As a Drawing/Painting instructor, it is one of my goals to prepare students to embrace the global contemporary art world in culturally relevant ways. Enriching students to the diverse history of art, broadens their perspective and conceptual toolbox, strengthening their ability to create and critique their own work. Art history solidifies a strong base upon which students can expand and explore new and innovative practices. In class I screen documentaries of contemporary and international artists speaking about their work, process, and inspirations. For example, during a lesson about positive and negative space, I will base a lesson off of Kara Walker’s black and white silhouettes, guide a lesson about her references to America’s history of slavery, and then tie it into recent work such as Donald Glover’s, “This is America”, and the work of Jayson Musson.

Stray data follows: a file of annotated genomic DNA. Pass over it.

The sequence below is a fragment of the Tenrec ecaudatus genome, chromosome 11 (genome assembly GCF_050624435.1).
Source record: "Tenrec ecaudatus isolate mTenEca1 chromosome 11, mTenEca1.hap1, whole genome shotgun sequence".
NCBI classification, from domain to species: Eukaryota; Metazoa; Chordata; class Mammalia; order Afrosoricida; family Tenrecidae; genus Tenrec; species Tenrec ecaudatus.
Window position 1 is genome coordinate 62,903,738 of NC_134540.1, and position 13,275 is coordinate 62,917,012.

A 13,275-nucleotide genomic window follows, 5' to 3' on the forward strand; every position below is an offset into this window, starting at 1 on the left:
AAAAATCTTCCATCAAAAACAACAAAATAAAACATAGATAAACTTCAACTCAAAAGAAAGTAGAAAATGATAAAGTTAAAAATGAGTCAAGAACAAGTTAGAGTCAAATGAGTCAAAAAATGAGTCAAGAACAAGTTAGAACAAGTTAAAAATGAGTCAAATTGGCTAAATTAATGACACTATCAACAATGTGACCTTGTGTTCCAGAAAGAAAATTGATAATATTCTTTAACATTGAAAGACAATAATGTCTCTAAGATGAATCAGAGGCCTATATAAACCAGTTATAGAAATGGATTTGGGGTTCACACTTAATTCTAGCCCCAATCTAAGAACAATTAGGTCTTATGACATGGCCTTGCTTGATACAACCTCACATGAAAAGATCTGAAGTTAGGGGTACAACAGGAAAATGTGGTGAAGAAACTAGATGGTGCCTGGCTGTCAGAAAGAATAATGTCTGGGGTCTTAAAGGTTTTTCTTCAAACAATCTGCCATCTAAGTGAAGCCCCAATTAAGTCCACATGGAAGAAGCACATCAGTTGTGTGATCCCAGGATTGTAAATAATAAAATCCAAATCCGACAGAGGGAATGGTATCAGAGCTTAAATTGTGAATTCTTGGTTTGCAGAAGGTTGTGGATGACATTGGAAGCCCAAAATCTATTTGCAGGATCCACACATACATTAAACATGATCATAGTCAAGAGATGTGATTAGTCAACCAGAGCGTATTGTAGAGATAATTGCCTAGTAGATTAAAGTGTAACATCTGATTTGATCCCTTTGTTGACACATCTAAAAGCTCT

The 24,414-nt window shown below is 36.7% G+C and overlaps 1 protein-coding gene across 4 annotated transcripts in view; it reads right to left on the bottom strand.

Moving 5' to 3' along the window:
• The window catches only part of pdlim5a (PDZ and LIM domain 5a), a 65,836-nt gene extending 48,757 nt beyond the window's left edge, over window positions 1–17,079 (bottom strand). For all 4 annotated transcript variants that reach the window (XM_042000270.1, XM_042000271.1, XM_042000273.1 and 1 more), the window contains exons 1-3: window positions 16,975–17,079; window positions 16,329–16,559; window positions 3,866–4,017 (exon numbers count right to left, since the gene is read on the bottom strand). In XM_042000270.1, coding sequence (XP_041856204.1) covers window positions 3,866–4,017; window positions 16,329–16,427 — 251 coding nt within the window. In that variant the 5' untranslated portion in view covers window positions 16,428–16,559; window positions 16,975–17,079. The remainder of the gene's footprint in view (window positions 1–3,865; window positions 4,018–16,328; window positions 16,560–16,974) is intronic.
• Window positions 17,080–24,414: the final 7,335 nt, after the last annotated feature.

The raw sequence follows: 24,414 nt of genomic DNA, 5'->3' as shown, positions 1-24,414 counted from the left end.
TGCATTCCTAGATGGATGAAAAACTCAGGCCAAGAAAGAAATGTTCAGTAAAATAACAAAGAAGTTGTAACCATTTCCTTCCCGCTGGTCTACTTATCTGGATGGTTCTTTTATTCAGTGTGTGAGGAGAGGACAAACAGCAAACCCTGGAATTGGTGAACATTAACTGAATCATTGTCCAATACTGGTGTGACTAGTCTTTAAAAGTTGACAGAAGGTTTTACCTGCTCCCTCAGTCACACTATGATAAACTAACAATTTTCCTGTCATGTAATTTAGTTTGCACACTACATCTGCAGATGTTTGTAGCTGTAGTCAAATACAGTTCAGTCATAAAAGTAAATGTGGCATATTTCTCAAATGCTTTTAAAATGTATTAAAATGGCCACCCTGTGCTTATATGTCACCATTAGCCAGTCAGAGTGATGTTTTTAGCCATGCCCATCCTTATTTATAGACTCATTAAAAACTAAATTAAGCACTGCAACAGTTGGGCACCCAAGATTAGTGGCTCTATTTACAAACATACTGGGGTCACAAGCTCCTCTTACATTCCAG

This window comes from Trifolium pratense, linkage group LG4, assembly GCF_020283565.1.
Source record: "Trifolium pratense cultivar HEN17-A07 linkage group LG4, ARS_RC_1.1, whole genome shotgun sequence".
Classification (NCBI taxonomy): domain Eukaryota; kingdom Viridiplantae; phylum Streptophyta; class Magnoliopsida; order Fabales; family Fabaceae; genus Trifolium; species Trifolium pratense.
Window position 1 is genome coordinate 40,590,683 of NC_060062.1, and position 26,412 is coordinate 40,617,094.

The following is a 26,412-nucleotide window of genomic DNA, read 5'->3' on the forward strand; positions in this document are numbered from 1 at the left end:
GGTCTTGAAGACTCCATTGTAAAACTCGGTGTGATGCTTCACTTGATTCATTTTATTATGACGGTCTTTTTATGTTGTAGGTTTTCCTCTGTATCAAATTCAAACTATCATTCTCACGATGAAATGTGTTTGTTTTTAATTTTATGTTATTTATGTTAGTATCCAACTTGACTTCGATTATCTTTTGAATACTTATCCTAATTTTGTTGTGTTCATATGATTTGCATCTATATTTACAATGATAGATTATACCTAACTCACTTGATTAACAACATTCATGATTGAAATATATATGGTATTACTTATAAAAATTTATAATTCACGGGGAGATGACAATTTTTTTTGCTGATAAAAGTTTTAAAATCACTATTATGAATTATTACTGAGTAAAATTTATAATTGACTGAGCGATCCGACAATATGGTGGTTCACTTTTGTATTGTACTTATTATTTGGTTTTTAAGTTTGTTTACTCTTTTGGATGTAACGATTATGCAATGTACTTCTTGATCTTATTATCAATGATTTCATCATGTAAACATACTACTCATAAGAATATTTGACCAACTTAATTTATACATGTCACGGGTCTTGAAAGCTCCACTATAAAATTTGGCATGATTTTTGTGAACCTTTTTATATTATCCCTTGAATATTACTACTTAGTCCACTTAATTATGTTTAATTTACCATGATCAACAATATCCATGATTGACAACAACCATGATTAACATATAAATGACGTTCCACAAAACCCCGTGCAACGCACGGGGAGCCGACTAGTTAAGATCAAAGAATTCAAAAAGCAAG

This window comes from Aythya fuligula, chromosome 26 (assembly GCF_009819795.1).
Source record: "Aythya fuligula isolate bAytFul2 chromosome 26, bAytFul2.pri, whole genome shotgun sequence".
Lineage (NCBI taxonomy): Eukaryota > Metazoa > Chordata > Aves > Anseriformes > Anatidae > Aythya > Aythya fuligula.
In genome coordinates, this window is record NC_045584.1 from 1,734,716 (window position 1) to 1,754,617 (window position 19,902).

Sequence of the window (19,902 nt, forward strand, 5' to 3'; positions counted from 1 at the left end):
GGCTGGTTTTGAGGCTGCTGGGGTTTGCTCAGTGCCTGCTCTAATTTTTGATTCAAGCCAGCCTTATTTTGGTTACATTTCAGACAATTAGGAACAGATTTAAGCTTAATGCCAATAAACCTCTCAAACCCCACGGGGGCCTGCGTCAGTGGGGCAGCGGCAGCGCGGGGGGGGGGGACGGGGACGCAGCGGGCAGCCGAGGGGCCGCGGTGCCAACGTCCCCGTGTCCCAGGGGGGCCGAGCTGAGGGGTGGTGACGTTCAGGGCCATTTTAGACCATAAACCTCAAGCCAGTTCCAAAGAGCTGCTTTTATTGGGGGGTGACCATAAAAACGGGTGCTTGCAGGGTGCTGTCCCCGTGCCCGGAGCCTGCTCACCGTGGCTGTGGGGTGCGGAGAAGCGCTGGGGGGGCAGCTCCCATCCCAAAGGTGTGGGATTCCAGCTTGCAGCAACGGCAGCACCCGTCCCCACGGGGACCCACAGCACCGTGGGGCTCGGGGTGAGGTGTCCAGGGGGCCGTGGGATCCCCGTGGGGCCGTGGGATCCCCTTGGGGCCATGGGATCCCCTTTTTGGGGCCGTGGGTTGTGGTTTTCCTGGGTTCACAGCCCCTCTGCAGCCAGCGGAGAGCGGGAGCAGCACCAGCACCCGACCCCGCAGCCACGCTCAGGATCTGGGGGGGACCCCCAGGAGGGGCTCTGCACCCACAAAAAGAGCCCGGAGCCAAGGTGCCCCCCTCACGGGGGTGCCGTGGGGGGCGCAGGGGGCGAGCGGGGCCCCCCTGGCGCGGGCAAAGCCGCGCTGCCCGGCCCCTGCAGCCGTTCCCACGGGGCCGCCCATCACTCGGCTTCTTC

When students have a successful day or assignment, I make sure to acknowledge their work. Focusing on successful actions in class creates a positive atmosphere of integrity and achievement. By focusing on process and growth, students are comfortable taking risks to grow and improve. Lessons and assignments are specifically structured to place focus on the planning, sketching, and outlining of work. When I present students with major projects, I list the number of hours to be spent on each project. For example, 30+ hours per unit assignment in a Drawing I/II course. While 30 hours of work may not finish a major drawing project, an unfinished piece with 30+ quality hours of work is preferable to a rushed and finished 7-hour drawing.